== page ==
Rules of Golf: The Flagstick

The first rule of golf (Rule 1-1) tells us that the hole is our ultimate target. Since the flagstick marks the position of the hole, it is given special treatment under the Rules.

In fact, it even has its own Rule to deal with the specific situations in which the flagstick can affect the playing of the game (Rule 17).

Rule 17-1 advises the player how the flagstick may be handled before and during the stroke. 

Before The Stroke

  • The flagstick may be attended, removed or held up to indicate the position of the hole.
  • This applies from anywhere on the course. For example, a player can have the flagstick attended for a chip-shot.
  • The flagstick can be attended by anyone, but only with the player’s permission or knowledge before he or she plays. A person attending the flagstick with the player’s knowledge is deemed to have his or her permission unless the player objects.
  • If the flagstick is in the hole and anyone stands near it while a stroke is being made, he or she is deemed to be attending the flagstick. A person standing close enough to touch the flagstick is considered to be standing “near the hole” (Decision 17-1/1).
  • The person attending the flagstick may stand directly behind the hole, rather than to the side of it (Decision 17-1/4).
  • A player may hold the flagstick with one hand and putt with the other hand, provided the flagstick has been removed from the hole so that the ball does not strike it (Decision 17-1/5).

During The Stroke

Anyone who was not attending or holding up the flagstick with the player’s knowledge prior to the stroke is prohibited from attending, holding up, or removing the flagstick during the player’s stroke or while the ball is in motion, if doing so might influence the movement of the ball (Rule 17-2).

If an opponent or fellow-competitor does so, the opponent or fellow-competitor loses the hole in match play or incurs a penalty of two strokes in stroke play.

In Rule 17-3 we are told that if the flagstick is being attended, removed or held up, the player making the stroke is penalised loss of hole in match play or two strokes in stroke play if the ball strikes the flagstick or the person attending, removing or holding it up.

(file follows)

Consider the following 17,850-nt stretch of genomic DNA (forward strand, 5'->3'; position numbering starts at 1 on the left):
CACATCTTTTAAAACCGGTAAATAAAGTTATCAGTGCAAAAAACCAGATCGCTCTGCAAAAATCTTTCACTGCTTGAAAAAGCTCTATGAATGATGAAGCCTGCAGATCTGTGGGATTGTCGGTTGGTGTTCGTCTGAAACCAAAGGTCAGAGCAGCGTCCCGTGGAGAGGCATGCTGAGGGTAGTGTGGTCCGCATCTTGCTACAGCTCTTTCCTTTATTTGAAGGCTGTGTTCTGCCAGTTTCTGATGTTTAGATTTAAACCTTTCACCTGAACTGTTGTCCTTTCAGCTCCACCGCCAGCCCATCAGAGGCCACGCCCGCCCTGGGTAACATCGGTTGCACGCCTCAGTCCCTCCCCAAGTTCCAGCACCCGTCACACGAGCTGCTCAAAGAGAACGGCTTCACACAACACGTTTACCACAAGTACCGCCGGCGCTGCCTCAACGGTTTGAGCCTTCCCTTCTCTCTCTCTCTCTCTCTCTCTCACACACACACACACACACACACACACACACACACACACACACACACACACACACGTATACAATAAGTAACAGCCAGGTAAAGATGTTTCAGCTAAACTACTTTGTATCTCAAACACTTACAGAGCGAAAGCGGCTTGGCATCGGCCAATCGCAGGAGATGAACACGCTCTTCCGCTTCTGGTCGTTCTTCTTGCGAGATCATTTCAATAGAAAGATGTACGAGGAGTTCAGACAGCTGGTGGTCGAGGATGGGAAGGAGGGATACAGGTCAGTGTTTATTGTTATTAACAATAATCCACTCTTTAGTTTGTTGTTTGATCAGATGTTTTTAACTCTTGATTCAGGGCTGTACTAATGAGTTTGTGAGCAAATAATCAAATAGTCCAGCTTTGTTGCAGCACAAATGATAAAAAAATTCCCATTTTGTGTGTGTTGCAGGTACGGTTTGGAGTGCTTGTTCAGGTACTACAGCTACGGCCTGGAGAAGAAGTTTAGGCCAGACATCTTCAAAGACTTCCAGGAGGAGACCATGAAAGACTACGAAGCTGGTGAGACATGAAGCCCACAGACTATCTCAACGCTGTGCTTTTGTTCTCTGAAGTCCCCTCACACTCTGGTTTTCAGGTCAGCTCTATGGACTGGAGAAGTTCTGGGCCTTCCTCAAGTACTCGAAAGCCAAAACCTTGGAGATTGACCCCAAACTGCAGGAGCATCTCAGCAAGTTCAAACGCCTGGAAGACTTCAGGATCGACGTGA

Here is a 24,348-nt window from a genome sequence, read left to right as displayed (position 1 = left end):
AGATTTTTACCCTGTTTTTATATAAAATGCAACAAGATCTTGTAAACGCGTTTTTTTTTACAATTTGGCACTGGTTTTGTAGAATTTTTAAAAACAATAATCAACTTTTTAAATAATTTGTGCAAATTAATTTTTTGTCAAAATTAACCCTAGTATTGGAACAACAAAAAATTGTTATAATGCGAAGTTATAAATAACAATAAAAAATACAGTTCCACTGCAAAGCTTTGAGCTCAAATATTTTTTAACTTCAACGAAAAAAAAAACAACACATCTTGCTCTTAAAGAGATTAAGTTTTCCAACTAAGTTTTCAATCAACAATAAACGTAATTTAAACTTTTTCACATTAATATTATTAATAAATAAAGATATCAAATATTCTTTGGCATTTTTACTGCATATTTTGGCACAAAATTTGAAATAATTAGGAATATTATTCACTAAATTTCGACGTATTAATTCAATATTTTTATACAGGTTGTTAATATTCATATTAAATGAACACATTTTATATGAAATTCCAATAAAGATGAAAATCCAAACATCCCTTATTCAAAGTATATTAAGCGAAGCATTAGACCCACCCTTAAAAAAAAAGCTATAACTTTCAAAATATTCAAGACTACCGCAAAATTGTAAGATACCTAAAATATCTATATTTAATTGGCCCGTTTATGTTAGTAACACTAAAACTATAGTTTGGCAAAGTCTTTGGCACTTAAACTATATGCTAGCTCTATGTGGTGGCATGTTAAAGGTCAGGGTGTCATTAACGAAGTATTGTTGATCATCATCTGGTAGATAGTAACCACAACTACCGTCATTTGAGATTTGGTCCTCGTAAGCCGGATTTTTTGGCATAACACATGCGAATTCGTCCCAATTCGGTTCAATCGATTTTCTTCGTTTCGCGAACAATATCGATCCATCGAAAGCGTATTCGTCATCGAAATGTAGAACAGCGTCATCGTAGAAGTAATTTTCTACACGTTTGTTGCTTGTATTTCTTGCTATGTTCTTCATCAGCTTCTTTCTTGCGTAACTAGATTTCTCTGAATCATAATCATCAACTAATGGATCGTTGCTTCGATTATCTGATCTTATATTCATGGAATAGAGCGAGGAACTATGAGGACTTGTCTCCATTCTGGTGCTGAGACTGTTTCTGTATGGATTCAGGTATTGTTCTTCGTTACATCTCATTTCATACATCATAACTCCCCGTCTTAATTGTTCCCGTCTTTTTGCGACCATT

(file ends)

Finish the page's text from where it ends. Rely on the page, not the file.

In stroke play, the ball is played as it lies. Note that the penalty applies even if the stroke is made from off the green.

If the stroke is made from on the putting green, the player incurs the same penalty if the ball strikes an unattended flagstick in the hole.

Rule 17-4 deals with the special case when the ball is resting against the flagstick in the hole but the ball is not yet holed (be aware that a ball is not holed until all of it is below the level of the lip of the hole (see Definition of “holed”).

You may move or remove the flagstick, and if the ball falls into the hole, you are deemed to have holed out with your last stroke. However, if the ball doesn’t fall into the hole, there is no penalty, but you must place the ball on the lip of the hole.

What can you do if the flagstick is in the hole but is leaning toward you, away from you or to the side? You are entitled to have the flagstick left as it is or have it centred in the hole.

However, you may not have it adjusted to a more favourable position than centred. However, if someone else centres the flagstick without your permission, you may have it restored to its original position (Decision 17/4).

What if the ball strikes the hole-liner that is attached to an attended flagstick?

This sometimes happens when the flagstick is jammed into the hole and the hole-liner is pulled up when the attendant lifts the flagstick.

According to Decision 17/8, there is no penalty.

The hole-liner is considered an outside agency. If the stroke was played from the putting green, the player must cancel and replay the stroke if the liner was moving when the ball struck it (Rule 19-1b).

If the liner was not moving when the ball struck it, the ball must be played it as it lies (Rule 19-1).

In case of doubt, the ball must be played as it lies. It is always wise to check the flagstick before the player putts to make sure it isn’t stuck.

Some flagstick attendants lift the flagstick a few centimetres from the bottom of the hole-liner to prevent this from happening.